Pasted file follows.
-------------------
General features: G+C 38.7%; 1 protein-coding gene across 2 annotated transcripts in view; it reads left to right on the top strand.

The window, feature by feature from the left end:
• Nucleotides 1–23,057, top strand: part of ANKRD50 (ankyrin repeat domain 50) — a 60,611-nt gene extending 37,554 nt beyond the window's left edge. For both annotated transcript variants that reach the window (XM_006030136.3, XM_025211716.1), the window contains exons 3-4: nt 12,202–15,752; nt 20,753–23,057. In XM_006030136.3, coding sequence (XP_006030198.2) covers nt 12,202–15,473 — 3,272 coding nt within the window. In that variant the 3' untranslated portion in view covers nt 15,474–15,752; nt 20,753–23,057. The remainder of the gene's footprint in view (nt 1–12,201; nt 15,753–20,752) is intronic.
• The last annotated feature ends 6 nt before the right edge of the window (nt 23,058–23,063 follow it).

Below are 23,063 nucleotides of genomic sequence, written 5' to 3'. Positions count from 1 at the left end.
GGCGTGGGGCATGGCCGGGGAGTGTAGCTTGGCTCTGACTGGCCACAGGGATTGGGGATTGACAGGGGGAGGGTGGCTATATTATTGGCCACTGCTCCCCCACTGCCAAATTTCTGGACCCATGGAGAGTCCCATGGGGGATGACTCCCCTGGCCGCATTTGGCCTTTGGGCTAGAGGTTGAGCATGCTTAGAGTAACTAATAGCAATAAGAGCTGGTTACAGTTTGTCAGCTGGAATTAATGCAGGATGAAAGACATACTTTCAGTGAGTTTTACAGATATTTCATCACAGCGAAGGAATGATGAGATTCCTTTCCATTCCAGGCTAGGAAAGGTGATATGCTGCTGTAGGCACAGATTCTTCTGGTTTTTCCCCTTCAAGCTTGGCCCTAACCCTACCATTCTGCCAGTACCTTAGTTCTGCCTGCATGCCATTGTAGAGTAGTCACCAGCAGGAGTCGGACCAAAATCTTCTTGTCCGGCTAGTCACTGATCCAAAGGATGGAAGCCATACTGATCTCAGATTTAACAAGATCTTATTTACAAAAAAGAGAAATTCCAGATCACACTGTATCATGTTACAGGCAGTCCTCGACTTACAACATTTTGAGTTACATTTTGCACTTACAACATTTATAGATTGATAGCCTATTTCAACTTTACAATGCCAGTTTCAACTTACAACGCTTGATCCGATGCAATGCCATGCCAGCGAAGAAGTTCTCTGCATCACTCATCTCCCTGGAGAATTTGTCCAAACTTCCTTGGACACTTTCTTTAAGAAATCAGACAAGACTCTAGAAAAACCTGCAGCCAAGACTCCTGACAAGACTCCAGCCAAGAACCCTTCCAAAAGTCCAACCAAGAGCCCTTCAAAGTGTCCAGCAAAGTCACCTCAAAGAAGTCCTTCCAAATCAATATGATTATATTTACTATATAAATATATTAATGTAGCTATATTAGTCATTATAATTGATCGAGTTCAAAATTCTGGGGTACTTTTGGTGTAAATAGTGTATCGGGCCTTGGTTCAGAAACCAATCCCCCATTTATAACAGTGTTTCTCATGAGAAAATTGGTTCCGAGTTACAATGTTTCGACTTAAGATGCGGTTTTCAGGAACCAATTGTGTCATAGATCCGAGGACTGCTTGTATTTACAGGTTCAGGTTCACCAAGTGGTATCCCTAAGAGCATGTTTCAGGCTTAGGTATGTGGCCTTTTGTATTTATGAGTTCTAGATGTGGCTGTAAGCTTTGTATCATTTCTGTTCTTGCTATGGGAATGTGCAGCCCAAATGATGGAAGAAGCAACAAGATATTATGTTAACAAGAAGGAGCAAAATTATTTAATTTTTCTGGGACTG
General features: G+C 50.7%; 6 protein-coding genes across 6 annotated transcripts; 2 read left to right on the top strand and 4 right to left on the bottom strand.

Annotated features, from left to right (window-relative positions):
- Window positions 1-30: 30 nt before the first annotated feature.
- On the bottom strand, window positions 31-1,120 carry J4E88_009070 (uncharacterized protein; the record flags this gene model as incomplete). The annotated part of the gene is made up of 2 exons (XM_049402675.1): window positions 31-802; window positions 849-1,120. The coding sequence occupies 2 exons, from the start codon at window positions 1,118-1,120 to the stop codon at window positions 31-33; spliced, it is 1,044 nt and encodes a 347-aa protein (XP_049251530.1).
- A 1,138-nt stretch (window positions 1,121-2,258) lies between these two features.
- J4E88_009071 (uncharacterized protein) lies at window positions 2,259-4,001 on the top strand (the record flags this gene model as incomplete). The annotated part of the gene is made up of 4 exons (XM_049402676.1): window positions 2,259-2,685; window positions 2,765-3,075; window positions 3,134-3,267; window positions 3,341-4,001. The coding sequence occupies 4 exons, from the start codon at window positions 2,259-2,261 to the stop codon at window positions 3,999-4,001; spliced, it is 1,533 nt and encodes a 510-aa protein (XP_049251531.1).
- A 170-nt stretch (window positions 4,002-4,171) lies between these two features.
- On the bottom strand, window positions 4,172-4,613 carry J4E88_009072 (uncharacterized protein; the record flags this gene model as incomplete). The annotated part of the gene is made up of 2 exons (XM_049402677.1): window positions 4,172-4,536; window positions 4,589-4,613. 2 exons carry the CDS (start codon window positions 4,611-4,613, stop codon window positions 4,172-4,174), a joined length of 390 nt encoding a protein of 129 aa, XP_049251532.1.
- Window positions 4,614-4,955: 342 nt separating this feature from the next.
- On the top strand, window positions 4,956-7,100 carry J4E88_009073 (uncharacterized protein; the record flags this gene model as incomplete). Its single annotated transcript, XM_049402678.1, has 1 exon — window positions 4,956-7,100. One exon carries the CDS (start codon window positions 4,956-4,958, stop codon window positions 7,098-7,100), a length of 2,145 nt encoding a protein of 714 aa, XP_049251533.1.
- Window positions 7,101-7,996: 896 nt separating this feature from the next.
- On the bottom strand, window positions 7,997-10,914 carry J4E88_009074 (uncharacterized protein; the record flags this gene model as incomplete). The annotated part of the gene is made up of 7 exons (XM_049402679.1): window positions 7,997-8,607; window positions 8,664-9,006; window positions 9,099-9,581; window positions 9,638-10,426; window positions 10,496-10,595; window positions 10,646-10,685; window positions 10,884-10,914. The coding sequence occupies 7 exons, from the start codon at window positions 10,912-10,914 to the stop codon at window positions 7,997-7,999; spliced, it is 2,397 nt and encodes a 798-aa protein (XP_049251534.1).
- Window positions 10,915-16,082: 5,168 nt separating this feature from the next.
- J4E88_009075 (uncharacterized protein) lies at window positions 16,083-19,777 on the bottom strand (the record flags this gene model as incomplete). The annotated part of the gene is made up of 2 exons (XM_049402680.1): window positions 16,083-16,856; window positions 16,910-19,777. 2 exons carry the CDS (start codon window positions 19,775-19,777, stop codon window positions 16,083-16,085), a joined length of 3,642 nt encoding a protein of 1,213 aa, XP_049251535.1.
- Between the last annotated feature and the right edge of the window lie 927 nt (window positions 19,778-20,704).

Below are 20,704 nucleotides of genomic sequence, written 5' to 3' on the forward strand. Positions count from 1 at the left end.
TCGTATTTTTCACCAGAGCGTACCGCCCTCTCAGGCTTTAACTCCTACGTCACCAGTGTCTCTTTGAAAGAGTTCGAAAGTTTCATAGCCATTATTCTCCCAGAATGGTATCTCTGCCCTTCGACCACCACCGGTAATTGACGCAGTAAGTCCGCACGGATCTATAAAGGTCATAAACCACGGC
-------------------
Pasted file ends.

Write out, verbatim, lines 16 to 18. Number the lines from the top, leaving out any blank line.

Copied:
- On the top strand, window positions 4,956-7,100 carry J4E88_009073 (uncharacterized protein; the record flags this gene model as incomplete). Its single annotated transcript, XM_049402678.1, has 1 exon — window positions 4,956-7,100. One exon carries the CDS (start codon window positions 4,956-4,958, stop codon window positions 7,098-7,100), a length of 2,145 nt encoding a protein of 714 aa, XP_049251533.1.
- Window positions 7,101-7,996: 896 nt separating this feature from the next.
- On the bottom strand, window positions 7,997-10,914 carry J4E88_009074 (uncharacterized protein; the record flags this gene model as incomplete). The annotated part of the gene is made up of 7 exons (XM_049402679.1): window positions 7,997-8,607; window positions 8,664-9,006; window positions 9,099-9,581; window positions 9,638-10,426; window positions 10,496-10,595; window positions 10,646-10,685; window positions 10,884-10,914. The coding sequence occupies 7 exons, from the start codon at window positions 10,912-10,914 to the stop codon at window positions 7,997-7,999; spliced, it is 2,397 nt and encodes a 798-aa protein (XP_049251534.1).